A kindergarten is a preschool educational approach traditionally based on playing, singing, practical activities such as drawing, and social interaction as part of the transition from home to school. The first such institutions were created in the late eighteenth century in Bavaria and Strasbourg to serve children both of whose parents worked out of the home.

The term was coined by Friedrich Fröbel, whose approach greatly influenced early-years education around the world. In accordance with his approach, he coined the term in the metaphorical sense of "place where children can grow in a natural way" (not in the literal sense of "garden"). The term is used in many countries to describe a variety of educational institutions for children ranging from two to seven years of age, based on a variety of

teaching methods.

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  • 1. [Primary school] A primary school or elementary school is a school in which children receive primary or elementary education from the ages of about five to eleven, coming before secondary school and after preschool. It is the first stage of compulsory education in most parts of the world, and is normally available without charge, but may be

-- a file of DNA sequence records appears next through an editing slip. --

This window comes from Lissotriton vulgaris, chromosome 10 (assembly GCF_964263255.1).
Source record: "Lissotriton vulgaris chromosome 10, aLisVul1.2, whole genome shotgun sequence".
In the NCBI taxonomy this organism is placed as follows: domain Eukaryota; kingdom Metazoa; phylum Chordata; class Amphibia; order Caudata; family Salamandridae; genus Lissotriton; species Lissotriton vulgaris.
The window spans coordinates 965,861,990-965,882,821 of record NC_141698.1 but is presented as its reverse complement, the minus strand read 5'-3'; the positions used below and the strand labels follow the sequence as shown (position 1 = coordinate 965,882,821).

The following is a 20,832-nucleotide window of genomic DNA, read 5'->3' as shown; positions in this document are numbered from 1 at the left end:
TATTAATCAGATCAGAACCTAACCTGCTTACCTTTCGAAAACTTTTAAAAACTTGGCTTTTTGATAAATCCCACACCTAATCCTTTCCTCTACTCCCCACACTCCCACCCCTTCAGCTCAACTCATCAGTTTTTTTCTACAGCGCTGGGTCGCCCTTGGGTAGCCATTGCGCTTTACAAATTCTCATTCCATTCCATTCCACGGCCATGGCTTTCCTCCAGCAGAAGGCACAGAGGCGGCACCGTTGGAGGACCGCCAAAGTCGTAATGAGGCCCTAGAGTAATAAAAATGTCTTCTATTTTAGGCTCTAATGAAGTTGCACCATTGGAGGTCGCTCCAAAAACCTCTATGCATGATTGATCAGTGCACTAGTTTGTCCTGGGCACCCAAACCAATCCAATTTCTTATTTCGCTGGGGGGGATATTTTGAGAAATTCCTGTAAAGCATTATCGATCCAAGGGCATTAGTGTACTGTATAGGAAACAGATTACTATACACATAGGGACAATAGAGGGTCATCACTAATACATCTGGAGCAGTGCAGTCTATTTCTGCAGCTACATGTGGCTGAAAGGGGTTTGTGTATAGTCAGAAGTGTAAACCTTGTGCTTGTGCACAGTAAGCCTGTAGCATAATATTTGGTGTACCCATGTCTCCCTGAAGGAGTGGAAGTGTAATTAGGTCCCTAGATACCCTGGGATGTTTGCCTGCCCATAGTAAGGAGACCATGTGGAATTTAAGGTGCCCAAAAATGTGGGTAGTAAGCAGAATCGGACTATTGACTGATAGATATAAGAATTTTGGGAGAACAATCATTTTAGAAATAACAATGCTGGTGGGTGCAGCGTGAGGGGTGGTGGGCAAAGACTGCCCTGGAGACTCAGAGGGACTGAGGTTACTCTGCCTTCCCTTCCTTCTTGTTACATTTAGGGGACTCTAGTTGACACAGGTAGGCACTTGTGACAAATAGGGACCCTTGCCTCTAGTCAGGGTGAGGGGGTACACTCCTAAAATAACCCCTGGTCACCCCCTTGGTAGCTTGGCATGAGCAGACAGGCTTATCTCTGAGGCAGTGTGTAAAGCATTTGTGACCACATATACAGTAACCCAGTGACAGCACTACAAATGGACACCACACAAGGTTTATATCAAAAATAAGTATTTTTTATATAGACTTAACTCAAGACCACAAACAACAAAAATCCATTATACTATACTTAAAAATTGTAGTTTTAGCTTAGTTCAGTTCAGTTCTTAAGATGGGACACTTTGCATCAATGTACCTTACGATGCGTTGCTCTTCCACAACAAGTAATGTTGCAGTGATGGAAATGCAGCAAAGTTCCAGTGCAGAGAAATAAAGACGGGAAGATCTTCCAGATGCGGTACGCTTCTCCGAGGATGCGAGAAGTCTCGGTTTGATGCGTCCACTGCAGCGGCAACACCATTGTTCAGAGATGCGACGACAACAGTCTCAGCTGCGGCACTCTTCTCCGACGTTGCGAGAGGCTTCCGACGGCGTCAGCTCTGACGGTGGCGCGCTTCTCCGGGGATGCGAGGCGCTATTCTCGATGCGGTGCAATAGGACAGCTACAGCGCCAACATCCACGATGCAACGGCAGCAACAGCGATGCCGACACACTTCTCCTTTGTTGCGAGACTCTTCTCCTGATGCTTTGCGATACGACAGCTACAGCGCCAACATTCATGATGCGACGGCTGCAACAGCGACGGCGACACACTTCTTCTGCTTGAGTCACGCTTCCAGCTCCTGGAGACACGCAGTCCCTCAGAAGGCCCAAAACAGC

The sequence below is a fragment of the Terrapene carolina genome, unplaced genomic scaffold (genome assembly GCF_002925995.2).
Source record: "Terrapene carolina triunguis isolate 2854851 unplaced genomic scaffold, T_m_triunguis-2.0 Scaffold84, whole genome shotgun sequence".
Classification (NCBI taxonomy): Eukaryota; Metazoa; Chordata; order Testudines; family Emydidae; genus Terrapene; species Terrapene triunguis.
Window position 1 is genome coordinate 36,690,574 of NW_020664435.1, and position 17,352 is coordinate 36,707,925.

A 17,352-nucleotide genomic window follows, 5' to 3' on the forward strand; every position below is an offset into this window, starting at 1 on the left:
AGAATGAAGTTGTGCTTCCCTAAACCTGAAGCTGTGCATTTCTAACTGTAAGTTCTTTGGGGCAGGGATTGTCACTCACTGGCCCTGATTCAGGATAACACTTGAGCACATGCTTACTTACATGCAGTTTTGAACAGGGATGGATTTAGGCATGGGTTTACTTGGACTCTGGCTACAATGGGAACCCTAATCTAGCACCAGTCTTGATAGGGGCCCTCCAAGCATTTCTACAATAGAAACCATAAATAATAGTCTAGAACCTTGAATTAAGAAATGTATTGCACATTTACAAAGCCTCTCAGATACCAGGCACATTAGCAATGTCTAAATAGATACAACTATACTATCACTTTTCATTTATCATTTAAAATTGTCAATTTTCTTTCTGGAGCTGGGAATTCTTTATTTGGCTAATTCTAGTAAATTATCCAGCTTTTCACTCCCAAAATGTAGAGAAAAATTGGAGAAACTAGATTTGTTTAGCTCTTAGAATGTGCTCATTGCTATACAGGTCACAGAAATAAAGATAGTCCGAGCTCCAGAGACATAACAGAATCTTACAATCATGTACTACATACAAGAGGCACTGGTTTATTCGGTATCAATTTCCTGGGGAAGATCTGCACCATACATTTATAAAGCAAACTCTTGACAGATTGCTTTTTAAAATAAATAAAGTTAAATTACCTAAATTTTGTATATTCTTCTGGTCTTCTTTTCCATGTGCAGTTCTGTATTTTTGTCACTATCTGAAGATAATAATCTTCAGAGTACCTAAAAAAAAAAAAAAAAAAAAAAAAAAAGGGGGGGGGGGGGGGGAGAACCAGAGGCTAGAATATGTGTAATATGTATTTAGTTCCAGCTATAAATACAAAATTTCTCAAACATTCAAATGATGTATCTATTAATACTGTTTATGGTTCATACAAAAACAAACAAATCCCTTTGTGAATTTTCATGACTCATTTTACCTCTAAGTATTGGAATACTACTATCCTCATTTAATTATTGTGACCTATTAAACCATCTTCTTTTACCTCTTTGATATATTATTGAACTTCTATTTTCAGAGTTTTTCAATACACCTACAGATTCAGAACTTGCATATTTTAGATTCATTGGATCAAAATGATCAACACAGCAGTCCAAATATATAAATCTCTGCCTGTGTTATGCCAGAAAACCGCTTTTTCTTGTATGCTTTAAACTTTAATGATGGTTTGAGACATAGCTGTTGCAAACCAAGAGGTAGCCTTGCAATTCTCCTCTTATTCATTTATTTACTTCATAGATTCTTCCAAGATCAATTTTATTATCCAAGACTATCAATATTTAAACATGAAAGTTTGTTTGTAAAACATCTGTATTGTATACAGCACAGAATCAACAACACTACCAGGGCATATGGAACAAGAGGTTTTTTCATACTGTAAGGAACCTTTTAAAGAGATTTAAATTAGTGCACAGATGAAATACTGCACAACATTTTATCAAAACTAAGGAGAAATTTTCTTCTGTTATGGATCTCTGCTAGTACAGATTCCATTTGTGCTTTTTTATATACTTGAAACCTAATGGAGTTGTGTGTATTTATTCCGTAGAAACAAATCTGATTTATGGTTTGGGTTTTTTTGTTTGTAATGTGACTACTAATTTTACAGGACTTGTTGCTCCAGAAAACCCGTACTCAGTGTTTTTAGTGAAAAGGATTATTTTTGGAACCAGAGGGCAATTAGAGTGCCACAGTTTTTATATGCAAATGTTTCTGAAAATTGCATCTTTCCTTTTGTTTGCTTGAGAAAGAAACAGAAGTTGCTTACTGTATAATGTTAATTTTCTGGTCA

• 2. [Preschool] A preschool (also nursery school, kindergarten outside the US and UK) is an educational establishment offering early childhood education to children between the ages of three and five, prior to the commencement of compulsory education at primary school. They may be privately operated or government run, and the costs may be subsidized.
  • 3. [German language] German (Deutsch [ˈdɔʏtʃ]) is a West Germanic language that derives most of its vocabulary from the Germanic branch of the Indo-European language family. A proportion of German words are derived from Latin and Greek, and fewer are borrowed from French and English. Languages which are most similar to German include Afrikaans, Dutch, English, the
  • 4. [Friedrich Fröbel] Friedrich Wilhelm August Fröbel or Froebel (German pronunciation: [ˈfʁiːdʁɪç ˈvɪlhɛlm ˈaʊɡʊst ˈfʁøːbəl]; April 21, 1782 – June 21, 1852) was a German pedagogue, a student of Pestalozzi who laid the foundation for modern education based on the recognition that children have unique needs and capabilities. He created the concept of the "kindergarten" and also coined the word now used in German and English. He also developed the educational toys known as Froebel Gifts.